Speaking with Sky News Australia's Kieran Gilbert on Sunday, the Defence Minister and acting Prime Minister said Australia's principal motive was to see a "de-escalation of tensions" in the region.
"What we want to see is a return to normal peaceful behaviour what underpins that, from Australia's point of view, is not wanting to see any unilateral change to the status quo across the Taiwan Strait," he said.
"That means we have a one-China policy that's been the status quo in Australian policy, and indeed for the United States and other countries, for a very long period of time."
Under Australia's version of the one-China policy Taiwan is acknowledged as a province of China and is not recognised as its own country, however, the policy allows for unofficial contact including visits from MPs on parliamentary delegations.
Comment: Meaning the DM doesn't want to see China and Taiwan properly unified as is China's intention? Because the Pelosi debacle has shown that China will not take too kindly to similar visits, and it will retaliate.
Mr Marles said he did not believe Australia's stance on Taiwan would hinder the repair of bilateral relations between Canberra and Beijing but said he wanted to see the relationship in a "better place".
"We talk about a stabilising in the relationship and in doing that we acknowledge there are going to be challenges in the relationship with China," he said.
"What we have sought to do is really change the tone in the way in which we are engaging with the world but that includes the way in which we engage with China.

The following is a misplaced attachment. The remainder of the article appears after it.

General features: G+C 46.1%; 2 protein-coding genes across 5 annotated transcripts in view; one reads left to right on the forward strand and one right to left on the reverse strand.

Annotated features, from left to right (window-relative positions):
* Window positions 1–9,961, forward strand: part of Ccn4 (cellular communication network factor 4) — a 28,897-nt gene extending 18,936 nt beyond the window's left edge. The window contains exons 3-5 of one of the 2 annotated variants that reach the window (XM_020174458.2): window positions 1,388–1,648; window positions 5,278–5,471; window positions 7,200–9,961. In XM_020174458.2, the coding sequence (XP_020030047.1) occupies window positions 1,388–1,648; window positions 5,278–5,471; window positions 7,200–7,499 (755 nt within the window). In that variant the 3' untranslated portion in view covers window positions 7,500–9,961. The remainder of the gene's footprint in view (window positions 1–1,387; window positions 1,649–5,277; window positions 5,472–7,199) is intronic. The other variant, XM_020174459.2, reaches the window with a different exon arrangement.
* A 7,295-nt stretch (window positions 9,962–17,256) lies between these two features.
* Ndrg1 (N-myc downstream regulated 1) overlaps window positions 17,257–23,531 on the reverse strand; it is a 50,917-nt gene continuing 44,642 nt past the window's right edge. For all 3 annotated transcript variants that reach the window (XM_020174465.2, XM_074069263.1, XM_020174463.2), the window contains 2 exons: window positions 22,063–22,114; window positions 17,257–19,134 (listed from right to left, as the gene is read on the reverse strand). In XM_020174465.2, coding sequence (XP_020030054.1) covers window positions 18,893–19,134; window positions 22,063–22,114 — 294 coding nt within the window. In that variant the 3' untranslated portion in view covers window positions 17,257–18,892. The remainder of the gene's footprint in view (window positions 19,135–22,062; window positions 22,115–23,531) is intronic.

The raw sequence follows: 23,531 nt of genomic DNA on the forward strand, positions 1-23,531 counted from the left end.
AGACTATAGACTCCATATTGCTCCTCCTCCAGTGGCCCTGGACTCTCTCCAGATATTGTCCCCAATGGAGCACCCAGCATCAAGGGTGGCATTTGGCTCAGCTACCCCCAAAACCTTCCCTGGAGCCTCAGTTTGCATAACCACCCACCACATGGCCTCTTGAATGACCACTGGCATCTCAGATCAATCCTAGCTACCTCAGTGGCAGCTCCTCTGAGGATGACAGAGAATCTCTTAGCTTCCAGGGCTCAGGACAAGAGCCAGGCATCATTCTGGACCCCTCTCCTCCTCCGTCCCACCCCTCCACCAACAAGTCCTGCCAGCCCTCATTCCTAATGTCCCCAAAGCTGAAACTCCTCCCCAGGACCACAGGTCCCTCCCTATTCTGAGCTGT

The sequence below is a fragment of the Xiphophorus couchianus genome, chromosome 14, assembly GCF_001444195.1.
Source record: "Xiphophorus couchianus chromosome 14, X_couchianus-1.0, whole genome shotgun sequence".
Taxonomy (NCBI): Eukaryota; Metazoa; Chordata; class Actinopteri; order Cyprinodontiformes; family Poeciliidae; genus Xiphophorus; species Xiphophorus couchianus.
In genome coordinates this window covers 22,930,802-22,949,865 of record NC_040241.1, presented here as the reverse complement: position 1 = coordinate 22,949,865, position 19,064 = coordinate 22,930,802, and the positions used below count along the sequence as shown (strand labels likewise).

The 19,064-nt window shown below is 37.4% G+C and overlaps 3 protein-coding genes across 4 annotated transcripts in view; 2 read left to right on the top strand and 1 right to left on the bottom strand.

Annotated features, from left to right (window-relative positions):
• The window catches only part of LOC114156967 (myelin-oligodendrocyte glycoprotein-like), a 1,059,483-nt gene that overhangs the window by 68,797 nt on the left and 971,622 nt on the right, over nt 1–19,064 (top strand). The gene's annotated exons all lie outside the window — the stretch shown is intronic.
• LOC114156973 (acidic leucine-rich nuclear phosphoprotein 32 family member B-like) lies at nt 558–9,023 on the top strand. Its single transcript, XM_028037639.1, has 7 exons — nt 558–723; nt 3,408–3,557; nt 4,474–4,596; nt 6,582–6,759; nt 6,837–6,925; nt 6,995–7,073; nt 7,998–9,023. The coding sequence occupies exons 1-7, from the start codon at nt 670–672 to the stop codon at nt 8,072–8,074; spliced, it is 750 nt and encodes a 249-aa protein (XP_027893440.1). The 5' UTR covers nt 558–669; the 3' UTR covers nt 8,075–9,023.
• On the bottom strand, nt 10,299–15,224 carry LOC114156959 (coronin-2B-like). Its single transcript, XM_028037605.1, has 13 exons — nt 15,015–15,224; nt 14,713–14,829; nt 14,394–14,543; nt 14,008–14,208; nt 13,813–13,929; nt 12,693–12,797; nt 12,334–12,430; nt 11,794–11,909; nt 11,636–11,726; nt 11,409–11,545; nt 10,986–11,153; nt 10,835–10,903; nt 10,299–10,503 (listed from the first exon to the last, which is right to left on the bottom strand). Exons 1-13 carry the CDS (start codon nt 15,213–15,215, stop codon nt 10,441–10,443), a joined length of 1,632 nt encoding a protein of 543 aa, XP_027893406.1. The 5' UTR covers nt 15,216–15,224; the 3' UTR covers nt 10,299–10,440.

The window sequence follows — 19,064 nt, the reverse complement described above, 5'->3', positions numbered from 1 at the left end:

"We're not going about things with chest beating we are really trying to speak with a considered voice in a manner which is professional, which is sober, and which is diplomatic."
Beijing ended diplomatic communications with Canberra in January 2020 and slapped sanctions on barley, beef, wine and other goods after then-prime minister Scott Morrison called for an inquiry into the emergence of COVID-19.
He said the Albanese government's approach would be "professional" and "respectful" in its approach without compromising Australia's national interest.
"We want to engage professionally and respectfully but we will absolutely be articulating our national interest," he said.
Comment: However the recent AUKUS spat revealed that America has an undue influence over Australia, to the extent that its sovereignty is compromised.
"There are going to be challenges going forward at the same time we acknowledge they're our largest trading partner and we value a productive relationship with China.
"We do want to see our relationship in a better place but we'll continue to articulate our national interest and we'll see how far down this road we can walk."